In 2001, Collective Soul released their greatest hits compilation, 7even Year Itch: Greatest Hits 1994-2001, which featured the new tracks "Next Homecoming" and "Energy". The record marked the end of the group's contract with Atlantic Records.
El Music Group (2004???2009)
After completing their contract with Atlantic Records, the band went on hiatus for 2 1/2 years (2002-2004), but still played several dozen shows. This also marked the departure of original lead guitarist Ross Childress. The band then promoted their longtime guitar-tech, Joel Kosche, to be the new lead guitarist. This marked the beginning of their independent label, El Music Group.
In November 2004, they released their long-awaited sixth studio album, Youth. It was re-recorded a couple of times over two years. The album debuted at #66 on the Billboard 200. "Counting the Days" became a Top 10 rock hit. The record was still along the lines of pop/rock, but was more balanced than Blender. The second single, "Better Now" received heavy airplay on Adult Top 40 radio. The U.S. tour lasted nearly 2 years, including shows in Canada. The third single "How Do You Love" became a Top 20 hit on Adult Top 40 radio. The album sold over 225,000 copies in its first year of release, as a result of steady sales, which is considered a commercial success after a long hiatus.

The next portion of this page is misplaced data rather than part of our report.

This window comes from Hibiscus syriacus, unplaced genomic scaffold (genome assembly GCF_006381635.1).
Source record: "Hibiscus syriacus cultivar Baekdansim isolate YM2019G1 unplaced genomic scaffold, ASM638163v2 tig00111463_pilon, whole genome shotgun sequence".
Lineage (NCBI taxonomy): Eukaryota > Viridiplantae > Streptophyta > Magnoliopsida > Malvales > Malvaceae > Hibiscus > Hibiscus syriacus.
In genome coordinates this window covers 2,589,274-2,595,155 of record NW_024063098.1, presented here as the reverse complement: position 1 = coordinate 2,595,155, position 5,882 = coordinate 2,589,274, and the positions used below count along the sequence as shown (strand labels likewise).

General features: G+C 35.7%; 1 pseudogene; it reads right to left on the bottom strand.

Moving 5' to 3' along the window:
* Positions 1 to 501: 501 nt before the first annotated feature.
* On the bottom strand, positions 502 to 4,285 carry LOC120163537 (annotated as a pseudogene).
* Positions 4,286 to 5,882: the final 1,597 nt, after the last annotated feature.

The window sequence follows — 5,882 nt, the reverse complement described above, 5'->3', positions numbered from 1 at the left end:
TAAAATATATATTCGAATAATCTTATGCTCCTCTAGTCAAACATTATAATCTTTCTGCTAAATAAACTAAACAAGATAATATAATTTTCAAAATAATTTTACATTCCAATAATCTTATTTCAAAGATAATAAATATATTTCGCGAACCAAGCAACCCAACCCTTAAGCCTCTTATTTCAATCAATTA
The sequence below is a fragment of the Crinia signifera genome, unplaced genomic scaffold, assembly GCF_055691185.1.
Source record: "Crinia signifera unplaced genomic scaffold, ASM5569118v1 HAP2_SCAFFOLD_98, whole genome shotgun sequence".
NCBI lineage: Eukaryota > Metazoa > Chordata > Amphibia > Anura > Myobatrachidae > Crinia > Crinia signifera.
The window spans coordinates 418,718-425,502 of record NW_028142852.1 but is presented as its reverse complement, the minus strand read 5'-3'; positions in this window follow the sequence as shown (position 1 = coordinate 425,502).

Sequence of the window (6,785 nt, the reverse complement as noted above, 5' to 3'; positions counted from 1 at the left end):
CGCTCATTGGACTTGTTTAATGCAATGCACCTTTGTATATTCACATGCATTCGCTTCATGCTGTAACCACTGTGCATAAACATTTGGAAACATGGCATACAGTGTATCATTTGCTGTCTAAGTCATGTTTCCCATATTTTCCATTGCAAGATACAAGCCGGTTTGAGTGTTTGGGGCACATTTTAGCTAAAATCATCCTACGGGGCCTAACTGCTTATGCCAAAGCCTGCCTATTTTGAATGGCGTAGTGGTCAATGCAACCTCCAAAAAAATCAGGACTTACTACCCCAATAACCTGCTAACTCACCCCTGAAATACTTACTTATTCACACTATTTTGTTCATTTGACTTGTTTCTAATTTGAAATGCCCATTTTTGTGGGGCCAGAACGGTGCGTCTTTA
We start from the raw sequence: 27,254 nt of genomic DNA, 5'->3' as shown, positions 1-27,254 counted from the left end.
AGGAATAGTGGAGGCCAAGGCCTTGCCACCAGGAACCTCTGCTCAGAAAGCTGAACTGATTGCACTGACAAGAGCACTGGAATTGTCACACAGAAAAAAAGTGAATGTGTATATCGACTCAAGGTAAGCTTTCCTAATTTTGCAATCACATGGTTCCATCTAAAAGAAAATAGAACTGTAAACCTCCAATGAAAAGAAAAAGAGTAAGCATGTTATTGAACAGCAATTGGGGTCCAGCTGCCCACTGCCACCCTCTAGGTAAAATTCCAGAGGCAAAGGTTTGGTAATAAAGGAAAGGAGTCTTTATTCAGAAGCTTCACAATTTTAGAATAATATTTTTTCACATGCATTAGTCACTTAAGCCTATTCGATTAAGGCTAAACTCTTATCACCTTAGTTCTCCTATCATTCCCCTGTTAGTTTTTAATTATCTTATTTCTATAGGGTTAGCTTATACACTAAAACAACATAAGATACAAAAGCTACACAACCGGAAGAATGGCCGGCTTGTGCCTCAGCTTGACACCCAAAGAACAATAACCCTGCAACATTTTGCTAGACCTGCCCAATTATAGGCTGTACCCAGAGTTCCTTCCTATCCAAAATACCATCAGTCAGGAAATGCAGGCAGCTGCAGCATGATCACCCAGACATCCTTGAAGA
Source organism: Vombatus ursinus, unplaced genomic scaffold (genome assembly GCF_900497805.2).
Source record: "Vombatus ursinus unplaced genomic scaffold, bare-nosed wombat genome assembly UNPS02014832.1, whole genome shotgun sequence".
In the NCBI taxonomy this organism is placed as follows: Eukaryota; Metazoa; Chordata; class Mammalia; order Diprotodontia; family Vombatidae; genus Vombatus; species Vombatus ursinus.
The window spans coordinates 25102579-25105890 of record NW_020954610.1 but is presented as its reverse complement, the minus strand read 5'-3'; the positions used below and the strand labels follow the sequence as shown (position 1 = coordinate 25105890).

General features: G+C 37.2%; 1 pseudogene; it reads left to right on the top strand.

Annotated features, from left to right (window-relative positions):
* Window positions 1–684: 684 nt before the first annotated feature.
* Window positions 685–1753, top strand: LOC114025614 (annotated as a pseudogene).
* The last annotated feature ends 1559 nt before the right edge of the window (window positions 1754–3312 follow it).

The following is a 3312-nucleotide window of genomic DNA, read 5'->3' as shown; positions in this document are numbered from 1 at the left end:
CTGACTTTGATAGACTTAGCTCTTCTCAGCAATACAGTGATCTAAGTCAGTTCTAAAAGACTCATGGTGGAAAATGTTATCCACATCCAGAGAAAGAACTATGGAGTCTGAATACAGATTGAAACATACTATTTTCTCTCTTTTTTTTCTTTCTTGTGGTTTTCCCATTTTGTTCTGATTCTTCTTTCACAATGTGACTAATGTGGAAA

From the Ground Up (2005)
In May 2005, they released an eight song acoustic EP compilation titled From the Ground Up, which had acoustic versions of past favorites, plus a new track, "Youth".
The original drummer Shane Evans left the band during this period. Session/studio drummer Ryan Hoyle has been the drummer during touring, and is credited with playing on eight of the 11 songs on "Youth". Later, Hoyle was officially named as the band's drummer on the Collective Soul website.
Collective Soul performed two shows with the Atlanta Symphony Youth Orchestra on April 23 and 24, 2005. A DVD and CD of the performances, entitled Home: A Live Concert Recording With The Atlanta Symphony Youth Orchestra was released in February 2006.